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Emails ‘pose threat to IQ’

Emails ‘pose threat to IQ’

The distractions of constant emails, text and phone messages are a greater threat to IQ and concentration than taking cannabis, according to a survey of befuddled volunteers.

Doziness, lethargy and an increasing inability to focus reached “startling” levels in the trials by 1,100 people, who also demonstrated that emails in particular have an addictive, drug-like grip.

Respondents’ minds were all over the place as they faced new questions and challenges every time an email dropped into their inbox. Productivity at work was damaged and the effect on staff who could not resist trying to juggle new messages with existing work was the equivalent, over a day, to the loss of a night’s sleep.

“This is a very real and widespread phenomenon,” said Glenn Wilson, a psychiatrist from King’s College, London University, who carried out 80 clinical trials for TNS research, commissioned by the IT firm Hewlett Packard. The average IQ loss was measured at 10 points, more than double the four point mean fall found in studies of cannabis users.

As with any research commissioned by a company and performed by another company without peer-review, these results are a little suspect. They may make great headlines, but I doubt they hold much truth to them.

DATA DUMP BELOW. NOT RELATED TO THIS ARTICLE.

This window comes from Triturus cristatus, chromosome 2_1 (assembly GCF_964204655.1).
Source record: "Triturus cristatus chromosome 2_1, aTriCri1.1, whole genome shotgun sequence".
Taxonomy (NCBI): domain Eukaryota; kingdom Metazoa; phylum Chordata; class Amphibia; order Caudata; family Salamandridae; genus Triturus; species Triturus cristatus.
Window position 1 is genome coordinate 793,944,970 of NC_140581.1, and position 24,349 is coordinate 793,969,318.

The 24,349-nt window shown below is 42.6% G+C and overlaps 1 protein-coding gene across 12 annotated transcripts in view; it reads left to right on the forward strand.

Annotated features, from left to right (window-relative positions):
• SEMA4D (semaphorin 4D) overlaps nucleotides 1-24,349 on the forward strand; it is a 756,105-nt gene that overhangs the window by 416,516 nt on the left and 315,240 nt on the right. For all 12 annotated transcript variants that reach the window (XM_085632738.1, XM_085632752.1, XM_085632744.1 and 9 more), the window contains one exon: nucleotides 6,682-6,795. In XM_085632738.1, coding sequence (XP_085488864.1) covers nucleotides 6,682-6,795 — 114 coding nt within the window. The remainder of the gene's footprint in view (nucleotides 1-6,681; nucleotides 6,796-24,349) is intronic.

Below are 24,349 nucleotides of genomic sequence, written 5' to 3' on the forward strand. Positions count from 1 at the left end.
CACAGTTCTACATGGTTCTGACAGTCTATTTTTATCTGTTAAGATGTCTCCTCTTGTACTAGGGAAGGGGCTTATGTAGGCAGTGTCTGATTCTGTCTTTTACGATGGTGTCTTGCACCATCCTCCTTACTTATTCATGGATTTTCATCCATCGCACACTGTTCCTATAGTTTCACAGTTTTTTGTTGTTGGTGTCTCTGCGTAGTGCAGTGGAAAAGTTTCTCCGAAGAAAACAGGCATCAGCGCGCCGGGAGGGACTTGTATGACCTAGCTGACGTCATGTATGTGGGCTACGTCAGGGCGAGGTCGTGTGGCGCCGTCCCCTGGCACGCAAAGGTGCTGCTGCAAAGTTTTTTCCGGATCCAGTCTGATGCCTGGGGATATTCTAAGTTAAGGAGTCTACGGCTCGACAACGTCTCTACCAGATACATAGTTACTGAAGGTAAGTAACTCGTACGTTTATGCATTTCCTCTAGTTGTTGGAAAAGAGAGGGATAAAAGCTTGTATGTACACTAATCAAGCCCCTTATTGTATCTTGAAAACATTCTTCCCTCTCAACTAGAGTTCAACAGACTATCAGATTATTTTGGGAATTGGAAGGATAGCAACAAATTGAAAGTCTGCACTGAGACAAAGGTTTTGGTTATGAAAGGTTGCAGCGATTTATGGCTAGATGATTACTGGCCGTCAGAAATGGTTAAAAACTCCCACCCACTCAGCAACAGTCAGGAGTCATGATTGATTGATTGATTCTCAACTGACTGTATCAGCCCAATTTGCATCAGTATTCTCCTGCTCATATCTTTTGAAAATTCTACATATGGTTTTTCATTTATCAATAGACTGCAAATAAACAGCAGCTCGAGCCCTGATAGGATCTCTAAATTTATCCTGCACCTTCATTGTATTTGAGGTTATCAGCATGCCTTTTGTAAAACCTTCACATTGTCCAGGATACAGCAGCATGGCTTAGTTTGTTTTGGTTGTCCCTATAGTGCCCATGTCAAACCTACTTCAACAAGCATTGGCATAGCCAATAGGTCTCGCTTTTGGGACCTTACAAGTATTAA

Nonetheless, there is some validity to research of this kind. Survey research is the weakest kind of research you can perform, but it is often done to measure online behaviors (because it is so easy and cost-effective to do so). So this may be an interesting start to looking at how much distraction really affects the modern day worker and person in their private lives.

Emails ‘pose threat to IQ’

John M. Grohol, Psy.D.

Dr. John Grohol is the founder & CEO of Psych Central. He is an author, researcher and expert in mental health online, and has been writing about online behavior, mental health and psychology issues -- as well as the intersection of technology and human behavior -- since 1992. Dr. Grohol sits on the editorial board of the journal Computers in Human Behavior and is a founding board member and treasurer of the Society for Participatory Medicine. He writes regularly and extensively on mental health concerns, the intersection of technology and psychology, and advocating for greater acceptance of the importance and value of mental health in today's society. You can learn more about Dr. John Grohol here.


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APA Reference
Grohol, J. (2018). Emails ‘pose threat to IQ’. Psych Central. Retrieved on March 21, 2019, from https://psychcentral.com/blog/emails-pose-threat-to-iq/
Scientifically Reviewed
Last updated: 8 Jul 2018
Last reviewed: By a member of our scientific advisory board on 8 Jul 2018
Published on Psych Central.com. All rights reserved.